Carling is weaker than advertised, brewer admits in court

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The alcohol content of Carling lager is weaker than advertised, it has emerged.

While the flagship British lager advertises at 4 per cent alcohol strength, it has been brewed at 3.7 per cent for the last five years, its US owners Molson Coors have said.

The firm made the admission during a hearing brought by HMRC amid claims of underpaid tax.

The government department argued Carling owed more than £50m because it had paid tax on the 3.7 per cent level – not the advertised 4 per cent level – between September 2012 and January 2015.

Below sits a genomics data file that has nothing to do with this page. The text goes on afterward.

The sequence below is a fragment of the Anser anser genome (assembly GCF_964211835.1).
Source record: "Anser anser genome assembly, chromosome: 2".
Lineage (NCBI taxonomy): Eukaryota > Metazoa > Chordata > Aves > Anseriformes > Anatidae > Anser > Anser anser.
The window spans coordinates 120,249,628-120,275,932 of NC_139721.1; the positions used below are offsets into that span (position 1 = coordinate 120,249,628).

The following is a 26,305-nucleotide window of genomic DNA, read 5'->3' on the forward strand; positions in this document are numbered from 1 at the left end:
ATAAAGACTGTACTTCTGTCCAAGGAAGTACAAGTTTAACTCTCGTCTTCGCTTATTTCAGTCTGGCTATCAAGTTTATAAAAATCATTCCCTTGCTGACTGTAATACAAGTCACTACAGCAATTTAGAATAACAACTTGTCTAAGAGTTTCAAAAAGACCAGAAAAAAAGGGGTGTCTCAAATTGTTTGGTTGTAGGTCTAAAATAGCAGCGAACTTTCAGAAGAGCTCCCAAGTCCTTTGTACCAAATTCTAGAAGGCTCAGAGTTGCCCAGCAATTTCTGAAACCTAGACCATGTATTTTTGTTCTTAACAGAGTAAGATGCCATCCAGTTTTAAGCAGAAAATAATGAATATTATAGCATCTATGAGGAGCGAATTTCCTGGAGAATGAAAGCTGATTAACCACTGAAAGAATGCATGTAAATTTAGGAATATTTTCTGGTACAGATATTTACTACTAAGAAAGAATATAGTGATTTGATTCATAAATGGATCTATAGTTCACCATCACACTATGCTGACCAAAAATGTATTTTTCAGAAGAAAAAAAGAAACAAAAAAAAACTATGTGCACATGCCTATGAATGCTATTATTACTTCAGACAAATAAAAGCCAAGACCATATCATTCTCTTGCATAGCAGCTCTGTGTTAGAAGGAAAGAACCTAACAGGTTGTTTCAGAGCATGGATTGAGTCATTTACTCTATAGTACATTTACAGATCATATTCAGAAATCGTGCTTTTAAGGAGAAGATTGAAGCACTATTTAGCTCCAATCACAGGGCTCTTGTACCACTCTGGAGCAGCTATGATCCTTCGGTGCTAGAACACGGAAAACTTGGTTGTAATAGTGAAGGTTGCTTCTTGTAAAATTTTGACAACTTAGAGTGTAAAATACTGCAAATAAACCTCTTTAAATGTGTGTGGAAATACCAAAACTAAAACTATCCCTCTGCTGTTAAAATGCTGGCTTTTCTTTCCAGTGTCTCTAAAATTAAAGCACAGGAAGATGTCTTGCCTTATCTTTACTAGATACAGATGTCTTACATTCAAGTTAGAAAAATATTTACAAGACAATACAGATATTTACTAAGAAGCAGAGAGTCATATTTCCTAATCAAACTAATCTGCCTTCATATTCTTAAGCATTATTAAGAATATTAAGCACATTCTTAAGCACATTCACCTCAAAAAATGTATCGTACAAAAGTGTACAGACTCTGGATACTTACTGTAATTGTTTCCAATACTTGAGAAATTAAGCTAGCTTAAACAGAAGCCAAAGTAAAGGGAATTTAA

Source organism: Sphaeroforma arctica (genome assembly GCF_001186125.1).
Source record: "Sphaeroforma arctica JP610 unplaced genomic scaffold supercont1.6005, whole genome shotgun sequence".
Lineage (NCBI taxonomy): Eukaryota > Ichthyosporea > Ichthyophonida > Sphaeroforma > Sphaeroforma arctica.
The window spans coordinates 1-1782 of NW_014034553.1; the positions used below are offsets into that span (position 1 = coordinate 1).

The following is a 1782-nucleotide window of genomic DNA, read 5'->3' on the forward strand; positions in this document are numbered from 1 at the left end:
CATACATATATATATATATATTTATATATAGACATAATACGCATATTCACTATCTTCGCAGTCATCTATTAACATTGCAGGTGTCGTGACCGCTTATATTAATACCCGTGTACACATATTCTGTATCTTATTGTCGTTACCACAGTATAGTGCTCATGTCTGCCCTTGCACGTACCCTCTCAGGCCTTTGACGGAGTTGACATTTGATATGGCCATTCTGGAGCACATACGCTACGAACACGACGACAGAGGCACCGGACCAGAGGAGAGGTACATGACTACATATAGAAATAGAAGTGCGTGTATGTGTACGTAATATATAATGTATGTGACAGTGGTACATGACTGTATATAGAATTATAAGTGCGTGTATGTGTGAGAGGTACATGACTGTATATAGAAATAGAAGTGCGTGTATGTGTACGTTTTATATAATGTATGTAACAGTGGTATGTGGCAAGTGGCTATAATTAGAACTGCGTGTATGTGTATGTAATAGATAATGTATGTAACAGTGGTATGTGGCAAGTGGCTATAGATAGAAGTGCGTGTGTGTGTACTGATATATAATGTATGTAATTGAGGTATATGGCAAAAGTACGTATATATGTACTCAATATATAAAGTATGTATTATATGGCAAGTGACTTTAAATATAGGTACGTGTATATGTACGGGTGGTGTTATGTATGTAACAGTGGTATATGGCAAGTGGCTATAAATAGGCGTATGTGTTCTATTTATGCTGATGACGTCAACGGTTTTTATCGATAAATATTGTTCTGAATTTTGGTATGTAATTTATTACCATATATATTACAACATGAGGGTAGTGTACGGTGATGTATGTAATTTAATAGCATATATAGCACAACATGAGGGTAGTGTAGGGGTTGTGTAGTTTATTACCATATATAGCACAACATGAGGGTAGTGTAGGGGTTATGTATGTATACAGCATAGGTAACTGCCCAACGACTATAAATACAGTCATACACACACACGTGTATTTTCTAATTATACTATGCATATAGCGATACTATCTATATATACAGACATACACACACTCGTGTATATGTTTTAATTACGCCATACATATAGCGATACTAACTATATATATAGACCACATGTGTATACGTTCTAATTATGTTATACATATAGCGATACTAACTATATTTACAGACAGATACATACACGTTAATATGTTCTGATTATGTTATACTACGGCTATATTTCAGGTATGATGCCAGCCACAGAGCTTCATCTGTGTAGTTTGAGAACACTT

Philip Rutherford, the Molson Coor’s vice president of tax, admitted the alcohol strength was reduced in 2012 in order to save on taxes.

However the strength recorded on Carling labels wasn’t changed over fears customers would “demand a slice” of the saving, tribunal documents said.

The firm successfully argued that it was right to pay less tax because it should pay according to the true alcohol by volume (ABV), allowing a variation of 0.5 per cent.

The tribunal found in favour of Molson Coors.

Molson Coors said in a statement: “As a major brand, the trust of our consumers is paramount. We abide by all legal requirements in the brewing and labelling of Carling.

“The natural process of brewing means all batches of Carling vary fractionally in alcohol content – the variation range for Carling is less than a quarter of 1 per cent (0.23 per cent).

“It is completely normal for consumable products to have a slight variation. For example, the allowed variation for wine is 1 per cent.”


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